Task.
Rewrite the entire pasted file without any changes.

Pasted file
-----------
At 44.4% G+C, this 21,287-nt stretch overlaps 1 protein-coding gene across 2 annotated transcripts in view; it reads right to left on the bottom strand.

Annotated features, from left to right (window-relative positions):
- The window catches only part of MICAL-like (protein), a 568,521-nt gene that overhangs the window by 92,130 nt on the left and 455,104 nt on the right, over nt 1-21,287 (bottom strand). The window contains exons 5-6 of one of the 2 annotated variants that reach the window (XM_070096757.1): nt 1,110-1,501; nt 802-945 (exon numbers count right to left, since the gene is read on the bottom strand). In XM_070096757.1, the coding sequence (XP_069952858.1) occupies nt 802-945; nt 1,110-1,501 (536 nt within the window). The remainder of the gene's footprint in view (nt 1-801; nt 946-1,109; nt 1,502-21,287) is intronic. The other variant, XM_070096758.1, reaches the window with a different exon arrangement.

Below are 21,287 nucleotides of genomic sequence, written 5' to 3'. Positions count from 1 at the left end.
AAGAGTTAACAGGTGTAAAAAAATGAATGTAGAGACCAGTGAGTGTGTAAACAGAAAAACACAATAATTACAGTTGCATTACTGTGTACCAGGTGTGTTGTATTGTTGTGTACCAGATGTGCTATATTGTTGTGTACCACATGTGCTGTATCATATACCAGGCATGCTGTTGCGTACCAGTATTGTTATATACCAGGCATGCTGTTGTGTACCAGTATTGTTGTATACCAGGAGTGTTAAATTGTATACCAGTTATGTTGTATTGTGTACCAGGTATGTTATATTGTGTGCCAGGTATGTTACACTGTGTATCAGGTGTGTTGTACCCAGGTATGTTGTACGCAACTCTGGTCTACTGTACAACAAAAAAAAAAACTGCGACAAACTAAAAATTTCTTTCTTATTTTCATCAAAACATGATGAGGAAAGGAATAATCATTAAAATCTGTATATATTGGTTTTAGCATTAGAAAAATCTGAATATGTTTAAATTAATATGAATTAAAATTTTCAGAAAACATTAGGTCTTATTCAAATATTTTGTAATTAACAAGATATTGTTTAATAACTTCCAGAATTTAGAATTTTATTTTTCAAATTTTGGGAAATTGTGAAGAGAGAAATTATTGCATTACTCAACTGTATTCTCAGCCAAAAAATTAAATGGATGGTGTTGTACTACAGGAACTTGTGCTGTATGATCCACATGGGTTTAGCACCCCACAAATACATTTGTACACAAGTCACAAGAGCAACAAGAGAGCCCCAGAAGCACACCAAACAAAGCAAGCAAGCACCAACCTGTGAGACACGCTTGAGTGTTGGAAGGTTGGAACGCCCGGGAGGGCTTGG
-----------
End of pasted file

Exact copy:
At 44.4% G+C, this 21,287-nt stretch overlaps 1 protein-coding gene across 2 annotated transcripts in view; it reads right to left on the bottom strand.

Annotated features, from left to right (window-relative positions):
- The window catches only part of MICAL-like (protein), a 568,521-nt gene that overhangs the window by 92,130 nt on the left and 455,104 nt on the right, over nt 1-21,287 (bottom strand). The window contains exons 5-6 of one of the 2 annotated variants that reach the window (XM_070096757.1): nt 1,110-1,501; nt 802-945 (exon numbers count right to left, since the gene is read on the bottom strand). In XM_070096757.1, the coding sequence (XP_069952858.1) occupies nt 802-945; nt 1,110-1,501 (536 nt within the window). The remainder of the gene's footprint in view (nt 1-801; nt 946-1,109; nt 1,502-21,287) is intronic. The other variant, XM_070096758.1, reaches the window with a different exon arrangement.

Below are 21,287 nucleotides of genomic sequence, written 5' to 3'. Positions count from 1 at the left end.
AAGAGTTAACAGGTGTAAAAAAATGAATGTAGAGACCAGTGAGTGTGTAAACAGAAAAACACAATAATTACAGTTGCATTACTGTGTACCAGGTGTGTTGTATTGTTGTGTACCAGATGTGCTATATTGTTGTGTACCACATGTGCTGTATCATATACCAGGCATGCTGTTGCGTACCAGTATTGTTATATACCAGGCATGCTGTTGTGTACCAGTATTGTTGTATACCAGGAGTGTTAAATTGTATACCAGTTATGTTGTATTGTGTACCAGGTATGTTATATTGTGTGCCAGGTATGTTACACTGTGTATCAGGTGTGTTGTACCCAGGTATGTTGTACGCAACTCTGGTCTACTGTACAACAAAAAAAAAAACTGCGACAAACTAAAAATTTCTTTCTTATTTTCATCAAAACATGATGAGGAAAGGAATAATCATTAAAATCTGTATATATTGGTTTTAGCATTAGAAAAATCTGAATATGTTTAAATTAATATGAATTAAAATTTTCAGAAAACATTAGGTCTTATTCAAATATTTTGTAATTAACAAGATATTGTTTAATAACTTCCAGAATTTAGAATTTTATTTTTCAAATTTTGGGAAATTGTGAAGAGAGAAATTATTGCATTACTCAACTGTATTCTCAGCCAAAAAATTAAATGGATGGTGTTGTACTACAGGAACTTGTGCTGTATGATCCACATGGGTTTAGCACCCCACAAATACATTTGTACACAAGTCACAAGAGCAACAAGAGAGCCCCAGAAGCACACCAAACAAAGCAAGCAAGCACCAACCTGTGAGACACGCTTGAGTGTTGGAAGGTTGGAACGCCCGGGAGGGCTTGG